Do China's agricultural policies matter for world commodity markets?
AbstractPurpose – The purpose of this paper is to quantify the implications of China's recently adopted agricultural policies on domestic and international commodity markets. Design/methodology/approach – A systematic, quantitative analysis is applied to address whether China's recent trade and production policies distort China's domestic and international commodity markets. The paper provides a clear picture of how trade-restricting policies affect markets using a 42-country partial equilibrium global dynamic agricultural simulation model. Findings – The paper shows that recent agricultural policy reforms increase China's production slightly, causing imports to decrease while exports decline because of input subsidies, export taxes and the reduction of export value added tax rebates. Domestic prices to consumers decrease in real terms. The effects on world markets are small as the set of policies adopted partially offset each other in the international arena. Research limitations/implications – The paper indicates that the adoption of the policy reforms lower price levels domestically and benefit lower income urban and rural households, whose diets are largely based on rice and wheat as staple foods. Future model enhancements should include measures of producer and consumer welfare in order to capture the total impacts of policies and policy changes in China. Originality/value – The paper quantifies the potential implications of the recent agricultural policy reforms in China. This contributes to the investigation of the effects of these policies implemented by the Chinese Government to achieve the country's policy objectives. Owing to the dynamics of China's policy implementation an in-depth analysis sheds light and contributes to capturing the impacts of policy reforms on the domestic and international markets.
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Bibliographic InfoArticle provided by Emerald Group Publishing in its journal China Agricultural Economic Review.
Volume (Year): 3 (2011)
Issue (Month): 1 (January)
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Find related papers by JEL classification:
- Q17 - Agricultural and Natural Resource Economics; Environmental and Ecological Economics - - Agriculture - - - Agriculture in International Trade
- Q18 - Agricultural and Natural Resource Economics; Environmental and Ecological Economics - - Agriculture - - - Agricultural Policy; Food Policy
- E64 - Macroeconomics and Monetary Economics - - Macroeconomic Policy, Macroeconomic Aspects of Public Finance, and General Outlook - - - Incomes Policy; Price Policy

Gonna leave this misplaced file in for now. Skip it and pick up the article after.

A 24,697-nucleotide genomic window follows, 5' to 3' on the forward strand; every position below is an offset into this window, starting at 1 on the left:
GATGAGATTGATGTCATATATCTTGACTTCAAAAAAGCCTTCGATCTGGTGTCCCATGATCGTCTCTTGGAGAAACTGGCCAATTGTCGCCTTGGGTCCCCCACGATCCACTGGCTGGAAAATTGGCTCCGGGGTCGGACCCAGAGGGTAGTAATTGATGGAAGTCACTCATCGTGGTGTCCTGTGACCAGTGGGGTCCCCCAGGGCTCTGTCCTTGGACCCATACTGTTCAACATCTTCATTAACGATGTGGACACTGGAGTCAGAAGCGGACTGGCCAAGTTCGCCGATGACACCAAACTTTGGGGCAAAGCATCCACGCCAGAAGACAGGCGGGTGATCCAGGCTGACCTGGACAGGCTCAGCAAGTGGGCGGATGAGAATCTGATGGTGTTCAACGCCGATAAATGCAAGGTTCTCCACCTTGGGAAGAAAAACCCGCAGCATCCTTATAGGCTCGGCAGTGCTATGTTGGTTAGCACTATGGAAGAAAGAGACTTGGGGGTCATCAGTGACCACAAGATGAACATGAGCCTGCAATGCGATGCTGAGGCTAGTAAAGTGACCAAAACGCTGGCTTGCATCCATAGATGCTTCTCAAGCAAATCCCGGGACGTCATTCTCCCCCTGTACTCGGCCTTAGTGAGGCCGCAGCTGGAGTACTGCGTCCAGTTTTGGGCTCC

Please report citation or reference errors to , or , if you are the registered author of the cited work, log in to your RePEc Author Service profile, click on "citations" and make appropriate adjustments.:
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- Lars Brink, 2009. "WTO Constraints on Domestic Support in Agriculture: Past and Future," Canadian Journal of Agricultural Economics/Revue canadienne d'agroeconomie, Canadian Agricultural Economics Society/Societe canadienne d'agroeconomie, vol. 57(1), pages 1-21, 03.
- Nico Heerink & Marijke Kuiper & Xiaoping Shi, 2006.
"China's New Rural Income Support Policy: Impacts on Grain Production and Rural Income Inequality,"
China & World Economy,
Institute of World Economics and Politics, Chinese Academy of Social Sciences, vol. 14(6), pages 58-69.
- Heerink, Nico & Kuiper, Marijke H. & Xiaoping, Shi, 2006. "China's New Rural Income Support Policy: Impact on Grain Production and Rural Income Inequality," 2006 Annual Meeting, August 12-18, 2006, Queensland, Australia 25625, International Association of Agricultural Economists.
- Colby, Hunter & Diao, Xinshen & Tuan, Francis, 2001. "China's WTO accession," TMD discussion papers 68, International Food Policy Research Institute (IFPRI).
- Xiwen Chen, 2009. "Review of China's agricultural and rural development: policy changes and current issues," China Agricultural Economic Review, Emerald Group Publishing, vol. 1(2), pages 121-135, May.
- Jikun Huang & Xiaobing Wang & Huayong Zhi & Zhurong Huang & Scott Rozelle, 2011. "Subsidies and distortions in China’s agriculture: evidence from producer‐level data," Australian Journal of Agricultural and Resource Economics, Australian Agricultural and Resource Economics Society, vol. 55(1), pages 53-71, 01.
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